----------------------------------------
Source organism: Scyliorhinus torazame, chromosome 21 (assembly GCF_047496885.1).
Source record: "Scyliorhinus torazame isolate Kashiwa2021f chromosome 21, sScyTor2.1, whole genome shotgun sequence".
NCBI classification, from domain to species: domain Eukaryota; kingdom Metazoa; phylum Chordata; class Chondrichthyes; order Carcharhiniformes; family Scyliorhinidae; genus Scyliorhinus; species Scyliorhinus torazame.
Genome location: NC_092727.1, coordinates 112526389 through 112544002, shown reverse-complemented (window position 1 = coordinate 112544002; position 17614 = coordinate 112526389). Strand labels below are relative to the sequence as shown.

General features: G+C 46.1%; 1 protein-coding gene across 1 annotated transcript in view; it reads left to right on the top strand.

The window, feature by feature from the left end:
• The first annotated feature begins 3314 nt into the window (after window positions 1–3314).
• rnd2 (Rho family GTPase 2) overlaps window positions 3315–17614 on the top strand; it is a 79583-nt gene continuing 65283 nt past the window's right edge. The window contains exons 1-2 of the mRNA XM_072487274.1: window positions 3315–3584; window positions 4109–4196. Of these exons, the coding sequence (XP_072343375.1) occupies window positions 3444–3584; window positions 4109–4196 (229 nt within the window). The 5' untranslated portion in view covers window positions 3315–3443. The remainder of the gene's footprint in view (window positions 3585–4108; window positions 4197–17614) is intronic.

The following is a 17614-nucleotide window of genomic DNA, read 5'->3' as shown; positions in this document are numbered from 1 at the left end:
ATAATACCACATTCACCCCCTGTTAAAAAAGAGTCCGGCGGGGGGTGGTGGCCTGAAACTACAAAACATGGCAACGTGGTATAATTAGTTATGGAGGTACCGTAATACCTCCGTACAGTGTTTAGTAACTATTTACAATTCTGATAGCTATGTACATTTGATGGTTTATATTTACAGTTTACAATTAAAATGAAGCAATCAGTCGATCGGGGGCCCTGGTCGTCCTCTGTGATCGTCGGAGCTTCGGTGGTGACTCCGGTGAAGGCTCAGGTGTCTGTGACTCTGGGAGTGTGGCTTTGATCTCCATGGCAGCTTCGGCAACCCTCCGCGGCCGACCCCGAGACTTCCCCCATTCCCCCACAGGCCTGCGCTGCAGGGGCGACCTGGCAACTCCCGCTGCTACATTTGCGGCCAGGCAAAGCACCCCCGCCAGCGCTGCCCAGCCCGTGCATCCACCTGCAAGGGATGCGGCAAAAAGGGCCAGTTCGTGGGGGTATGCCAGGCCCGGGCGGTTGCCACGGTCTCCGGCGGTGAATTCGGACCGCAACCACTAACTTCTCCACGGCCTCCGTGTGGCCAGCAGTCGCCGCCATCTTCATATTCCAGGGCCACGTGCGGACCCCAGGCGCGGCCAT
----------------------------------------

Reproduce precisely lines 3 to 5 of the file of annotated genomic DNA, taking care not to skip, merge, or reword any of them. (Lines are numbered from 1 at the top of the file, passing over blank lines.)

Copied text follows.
NCBI classification, from domain to species: domain Eukaryota; kingdom Metazoa; phylum Chordata; class Chondrichthyes; order Carcharhiniformes; family Scyliorhinidae; genus Scyliorhinus; species Scyliorhinus torazame.
Genome location: NC_092727.1, coordinates 112526389 through 112544002, shown reverse-complemented (window position 1 = coordinate 112544002; position 17614 = coordinate 112526389). Strand labels below are relative to the sequence as shown.

General features: G+C 46.1%; 1 protein-coding gene across 1 annotated transcript in view; it reads left to right on the top strand.